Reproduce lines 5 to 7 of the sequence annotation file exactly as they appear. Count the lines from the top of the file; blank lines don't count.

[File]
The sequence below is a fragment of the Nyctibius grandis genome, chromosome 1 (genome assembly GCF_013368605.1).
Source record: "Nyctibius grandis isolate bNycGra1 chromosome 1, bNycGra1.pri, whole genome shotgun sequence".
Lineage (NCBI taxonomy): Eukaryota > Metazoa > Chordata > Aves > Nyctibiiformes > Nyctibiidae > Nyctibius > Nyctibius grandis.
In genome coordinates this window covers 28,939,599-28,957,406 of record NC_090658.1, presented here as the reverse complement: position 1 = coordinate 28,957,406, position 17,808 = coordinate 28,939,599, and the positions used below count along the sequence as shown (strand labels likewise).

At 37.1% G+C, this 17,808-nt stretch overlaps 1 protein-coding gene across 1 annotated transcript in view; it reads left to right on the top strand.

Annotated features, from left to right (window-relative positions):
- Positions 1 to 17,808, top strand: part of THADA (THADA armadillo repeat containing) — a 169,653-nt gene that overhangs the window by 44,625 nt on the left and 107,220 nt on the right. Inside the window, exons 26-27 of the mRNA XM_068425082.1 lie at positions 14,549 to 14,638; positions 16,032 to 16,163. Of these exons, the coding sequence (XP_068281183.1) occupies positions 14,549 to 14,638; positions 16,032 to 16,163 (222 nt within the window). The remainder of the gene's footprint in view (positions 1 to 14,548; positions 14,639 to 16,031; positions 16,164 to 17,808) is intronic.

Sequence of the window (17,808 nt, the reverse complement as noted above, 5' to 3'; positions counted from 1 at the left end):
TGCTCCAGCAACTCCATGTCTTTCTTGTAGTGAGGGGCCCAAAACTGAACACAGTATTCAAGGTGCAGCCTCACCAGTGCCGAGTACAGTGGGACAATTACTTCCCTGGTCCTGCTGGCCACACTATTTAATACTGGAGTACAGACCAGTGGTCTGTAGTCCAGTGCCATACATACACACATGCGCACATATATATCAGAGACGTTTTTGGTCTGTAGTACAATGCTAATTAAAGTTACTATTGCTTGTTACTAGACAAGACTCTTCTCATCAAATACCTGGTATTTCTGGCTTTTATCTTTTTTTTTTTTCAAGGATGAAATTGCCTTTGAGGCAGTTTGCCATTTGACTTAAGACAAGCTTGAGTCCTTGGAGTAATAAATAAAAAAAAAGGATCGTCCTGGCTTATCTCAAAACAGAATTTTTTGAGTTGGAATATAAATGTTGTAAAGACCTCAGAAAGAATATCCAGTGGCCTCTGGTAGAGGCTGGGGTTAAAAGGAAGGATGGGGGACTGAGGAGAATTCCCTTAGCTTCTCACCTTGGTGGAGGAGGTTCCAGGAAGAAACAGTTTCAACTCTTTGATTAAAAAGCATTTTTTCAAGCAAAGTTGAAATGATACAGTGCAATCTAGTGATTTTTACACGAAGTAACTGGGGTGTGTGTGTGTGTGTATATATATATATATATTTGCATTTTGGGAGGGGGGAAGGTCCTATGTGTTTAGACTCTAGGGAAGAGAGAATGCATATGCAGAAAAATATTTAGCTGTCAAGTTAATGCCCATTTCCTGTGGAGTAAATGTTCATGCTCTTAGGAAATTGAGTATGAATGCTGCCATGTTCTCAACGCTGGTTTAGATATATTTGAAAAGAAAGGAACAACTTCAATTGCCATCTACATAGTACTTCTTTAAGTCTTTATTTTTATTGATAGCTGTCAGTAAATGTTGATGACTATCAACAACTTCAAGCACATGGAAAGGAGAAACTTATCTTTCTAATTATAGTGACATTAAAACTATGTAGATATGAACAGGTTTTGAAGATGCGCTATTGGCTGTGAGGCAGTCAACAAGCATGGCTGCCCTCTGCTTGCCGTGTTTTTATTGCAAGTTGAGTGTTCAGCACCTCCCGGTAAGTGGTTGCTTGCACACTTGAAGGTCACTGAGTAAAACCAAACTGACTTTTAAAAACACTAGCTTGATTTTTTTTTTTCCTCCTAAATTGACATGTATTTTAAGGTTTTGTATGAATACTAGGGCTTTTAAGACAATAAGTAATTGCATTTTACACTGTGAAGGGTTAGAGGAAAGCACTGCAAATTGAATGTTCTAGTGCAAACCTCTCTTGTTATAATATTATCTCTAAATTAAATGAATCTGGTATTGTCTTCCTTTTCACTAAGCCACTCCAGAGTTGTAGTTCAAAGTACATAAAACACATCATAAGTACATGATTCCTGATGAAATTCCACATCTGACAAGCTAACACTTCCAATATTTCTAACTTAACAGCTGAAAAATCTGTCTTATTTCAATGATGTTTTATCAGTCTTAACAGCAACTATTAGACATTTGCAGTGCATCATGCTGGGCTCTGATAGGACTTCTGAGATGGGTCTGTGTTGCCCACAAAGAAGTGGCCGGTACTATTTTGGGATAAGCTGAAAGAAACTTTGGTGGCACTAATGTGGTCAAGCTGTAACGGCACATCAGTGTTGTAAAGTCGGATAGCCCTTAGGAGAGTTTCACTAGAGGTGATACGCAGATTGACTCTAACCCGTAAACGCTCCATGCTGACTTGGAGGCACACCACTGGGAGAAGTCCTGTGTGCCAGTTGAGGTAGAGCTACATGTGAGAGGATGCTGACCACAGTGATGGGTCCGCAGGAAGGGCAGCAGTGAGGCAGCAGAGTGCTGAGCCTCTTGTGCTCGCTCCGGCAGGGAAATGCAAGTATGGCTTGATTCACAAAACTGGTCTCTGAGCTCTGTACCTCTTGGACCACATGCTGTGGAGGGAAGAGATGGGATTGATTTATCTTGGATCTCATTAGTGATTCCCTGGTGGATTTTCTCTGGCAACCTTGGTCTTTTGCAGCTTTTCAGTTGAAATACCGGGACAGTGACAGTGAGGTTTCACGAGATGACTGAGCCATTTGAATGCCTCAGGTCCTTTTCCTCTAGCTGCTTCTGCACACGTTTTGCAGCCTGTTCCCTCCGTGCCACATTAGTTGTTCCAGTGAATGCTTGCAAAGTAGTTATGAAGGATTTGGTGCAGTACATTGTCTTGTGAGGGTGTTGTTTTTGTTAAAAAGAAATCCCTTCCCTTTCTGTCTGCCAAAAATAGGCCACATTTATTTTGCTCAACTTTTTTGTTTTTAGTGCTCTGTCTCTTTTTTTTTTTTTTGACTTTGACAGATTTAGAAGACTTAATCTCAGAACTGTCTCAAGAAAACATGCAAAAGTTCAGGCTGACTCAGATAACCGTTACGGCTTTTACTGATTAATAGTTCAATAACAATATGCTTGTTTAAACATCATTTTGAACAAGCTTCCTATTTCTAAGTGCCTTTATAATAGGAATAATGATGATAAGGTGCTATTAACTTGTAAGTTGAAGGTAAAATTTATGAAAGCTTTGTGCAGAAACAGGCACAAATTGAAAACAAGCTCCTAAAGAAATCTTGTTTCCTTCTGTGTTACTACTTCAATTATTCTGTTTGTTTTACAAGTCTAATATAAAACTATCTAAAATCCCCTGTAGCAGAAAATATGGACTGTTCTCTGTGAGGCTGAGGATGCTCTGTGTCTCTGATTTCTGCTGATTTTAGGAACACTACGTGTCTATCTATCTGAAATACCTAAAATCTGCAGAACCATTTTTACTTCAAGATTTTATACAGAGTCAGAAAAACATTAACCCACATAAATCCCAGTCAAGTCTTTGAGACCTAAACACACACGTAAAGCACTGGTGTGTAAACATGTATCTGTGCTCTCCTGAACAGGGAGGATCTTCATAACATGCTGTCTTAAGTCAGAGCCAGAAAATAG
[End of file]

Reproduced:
At 37.1% G+C, this 17,808-nt stretch overlaps 1 protein-coding gene across 1 annotated transcript in view; it reads left to right on the top strand.

Annotated features, from left to right (window-relative positions):
- Positions 1 to 17,808, top strand: part of THADA (THADA armadillo repeat containing) — a 169,653-nt gene that overhangs the window by 44,625 nt on the left and 107,220 nt on the right. Inside the window, exons 26-27 of the mRNA XM_068425082.1 lie at positions 14,549 to 14,638; positions 16,032 to 16,163. Of these exons, the coding sequence (XP_068281183.1) occupies positions 14,549 to 14,638; positions 16,032 to 16,163 (222 nt within the window). The remainder of the gene's footprint in view (positions 1 to 14,548; positions 14,639 to 16,031; positions 16,164 to 17,808) is intronic.